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State of District of Columbia

Judicial Selection in the States: District of Columbia

Overview

News

The Montana House State Administration Committee yesterday approved a bill to require judges recuse from cases due to campaign contributions. Under HB 157 as approved...

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A plan to require Wyoming judicial nominating commission members to be subject to senate confirmation appears to have died. Wyoming s top courts use a...

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This is proving to be an unprecedented year in terms of the number of efforts to either switch from partisan to nonpartisan judicial elections or...

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A set of tables that provide detailed information about selection...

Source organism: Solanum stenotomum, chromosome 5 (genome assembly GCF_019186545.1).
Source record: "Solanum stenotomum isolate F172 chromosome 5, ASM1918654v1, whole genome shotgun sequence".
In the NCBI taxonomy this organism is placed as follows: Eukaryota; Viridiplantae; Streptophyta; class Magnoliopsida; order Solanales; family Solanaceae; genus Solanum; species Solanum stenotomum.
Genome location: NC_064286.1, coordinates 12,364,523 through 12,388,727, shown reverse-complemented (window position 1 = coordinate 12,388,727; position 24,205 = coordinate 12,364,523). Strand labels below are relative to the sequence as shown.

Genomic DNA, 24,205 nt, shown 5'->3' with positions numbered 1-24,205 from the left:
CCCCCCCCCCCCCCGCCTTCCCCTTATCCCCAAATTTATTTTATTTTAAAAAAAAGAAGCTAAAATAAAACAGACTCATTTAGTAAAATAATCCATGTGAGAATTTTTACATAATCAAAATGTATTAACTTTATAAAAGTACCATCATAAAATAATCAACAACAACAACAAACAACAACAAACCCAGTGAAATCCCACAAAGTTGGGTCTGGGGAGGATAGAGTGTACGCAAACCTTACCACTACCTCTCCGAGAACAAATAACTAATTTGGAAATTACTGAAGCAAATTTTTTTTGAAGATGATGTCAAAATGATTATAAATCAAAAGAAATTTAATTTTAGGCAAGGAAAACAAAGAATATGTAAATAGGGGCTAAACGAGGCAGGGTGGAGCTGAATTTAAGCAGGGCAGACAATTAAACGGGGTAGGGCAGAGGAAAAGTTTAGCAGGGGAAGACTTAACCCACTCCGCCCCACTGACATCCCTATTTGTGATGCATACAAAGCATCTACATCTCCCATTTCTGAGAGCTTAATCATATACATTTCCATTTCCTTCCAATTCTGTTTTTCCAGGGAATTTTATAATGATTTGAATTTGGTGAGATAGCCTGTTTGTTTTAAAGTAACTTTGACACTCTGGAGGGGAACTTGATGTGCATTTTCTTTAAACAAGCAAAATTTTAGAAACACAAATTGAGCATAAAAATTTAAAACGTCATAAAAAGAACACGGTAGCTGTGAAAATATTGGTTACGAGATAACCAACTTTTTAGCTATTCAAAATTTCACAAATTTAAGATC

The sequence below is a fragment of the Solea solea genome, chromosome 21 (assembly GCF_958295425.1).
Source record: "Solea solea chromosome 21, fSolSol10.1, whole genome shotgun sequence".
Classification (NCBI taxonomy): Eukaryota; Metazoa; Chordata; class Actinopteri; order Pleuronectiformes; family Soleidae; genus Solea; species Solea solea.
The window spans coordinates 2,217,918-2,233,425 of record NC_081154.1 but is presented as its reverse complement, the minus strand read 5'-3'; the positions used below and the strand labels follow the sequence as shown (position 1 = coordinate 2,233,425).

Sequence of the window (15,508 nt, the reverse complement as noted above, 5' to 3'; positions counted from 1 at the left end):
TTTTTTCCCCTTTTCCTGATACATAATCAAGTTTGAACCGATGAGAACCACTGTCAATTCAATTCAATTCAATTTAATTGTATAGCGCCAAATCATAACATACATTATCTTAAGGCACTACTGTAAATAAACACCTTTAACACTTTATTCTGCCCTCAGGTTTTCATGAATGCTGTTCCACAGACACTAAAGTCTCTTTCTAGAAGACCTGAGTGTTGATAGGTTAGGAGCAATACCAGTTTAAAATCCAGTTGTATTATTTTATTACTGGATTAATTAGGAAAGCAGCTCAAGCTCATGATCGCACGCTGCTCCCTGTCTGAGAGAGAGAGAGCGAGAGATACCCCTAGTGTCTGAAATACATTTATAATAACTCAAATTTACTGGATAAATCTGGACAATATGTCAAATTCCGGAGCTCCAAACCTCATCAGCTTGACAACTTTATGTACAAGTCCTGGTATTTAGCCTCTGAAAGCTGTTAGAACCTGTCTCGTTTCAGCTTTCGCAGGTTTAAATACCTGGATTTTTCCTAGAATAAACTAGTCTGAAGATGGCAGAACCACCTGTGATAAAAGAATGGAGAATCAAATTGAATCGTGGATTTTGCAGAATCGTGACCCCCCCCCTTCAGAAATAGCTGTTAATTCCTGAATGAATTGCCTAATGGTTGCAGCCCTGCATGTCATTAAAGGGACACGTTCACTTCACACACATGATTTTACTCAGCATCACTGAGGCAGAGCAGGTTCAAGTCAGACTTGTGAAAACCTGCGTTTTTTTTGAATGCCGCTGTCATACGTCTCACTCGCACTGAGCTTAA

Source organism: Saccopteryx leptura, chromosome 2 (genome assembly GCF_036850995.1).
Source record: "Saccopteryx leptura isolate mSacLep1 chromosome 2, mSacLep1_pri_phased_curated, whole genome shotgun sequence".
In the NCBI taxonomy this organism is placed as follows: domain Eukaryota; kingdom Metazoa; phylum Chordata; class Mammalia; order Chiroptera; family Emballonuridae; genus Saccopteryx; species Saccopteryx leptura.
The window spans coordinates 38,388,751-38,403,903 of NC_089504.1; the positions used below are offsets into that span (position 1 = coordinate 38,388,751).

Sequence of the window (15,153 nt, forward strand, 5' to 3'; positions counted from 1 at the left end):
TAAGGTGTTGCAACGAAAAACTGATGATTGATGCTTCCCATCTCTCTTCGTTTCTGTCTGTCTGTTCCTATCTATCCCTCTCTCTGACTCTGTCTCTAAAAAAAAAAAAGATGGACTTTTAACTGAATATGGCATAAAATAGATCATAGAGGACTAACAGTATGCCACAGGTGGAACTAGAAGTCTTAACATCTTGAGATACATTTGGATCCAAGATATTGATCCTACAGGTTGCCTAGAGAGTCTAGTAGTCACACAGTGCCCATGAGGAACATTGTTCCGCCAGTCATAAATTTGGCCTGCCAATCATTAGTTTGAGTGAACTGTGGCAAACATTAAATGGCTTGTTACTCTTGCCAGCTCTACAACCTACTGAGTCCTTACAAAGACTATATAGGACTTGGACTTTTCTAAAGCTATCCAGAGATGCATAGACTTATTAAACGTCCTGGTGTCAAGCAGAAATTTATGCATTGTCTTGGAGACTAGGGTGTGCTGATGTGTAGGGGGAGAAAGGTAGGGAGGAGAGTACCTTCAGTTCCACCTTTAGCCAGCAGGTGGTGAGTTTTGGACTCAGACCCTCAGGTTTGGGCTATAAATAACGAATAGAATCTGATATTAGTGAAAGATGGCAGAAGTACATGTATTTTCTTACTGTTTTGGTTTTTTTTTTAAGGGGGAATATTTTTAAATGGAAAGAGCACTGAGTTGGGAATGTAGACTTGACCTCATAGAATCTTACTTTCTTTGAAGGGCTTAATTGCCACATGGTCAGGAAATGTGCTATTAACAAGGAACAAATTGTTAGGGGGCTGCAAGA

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Until Congress passed the District of Columbia Court Reform and Criminal Procedure Act of 1970, the federal courts in D.C. exercised both federal and local jurisdiction. The 1970 legislation established the court of appeals and the superior court to assume responsibility for local jurisdiction. Judges of these courts are appointed to fifteen-year terms by the president with senate confirmation. The president appoints judges from lists submitted by the judicial nomination commission. Judges who seek reappointment to office upon the completion of their terms are evaluated by the judicial disabilities and tenure commission. Judges who are rated "well qualified" by the commission are automatically reappointed. Judges found to be "qualified" may be appointed by the president for an additional term, subject to senate confirmation. If the president chooses not to reappoint a "qualified" judge, or if the commission finds a judge "unqualified," the judicial nomination commission compiles a new list of candidates.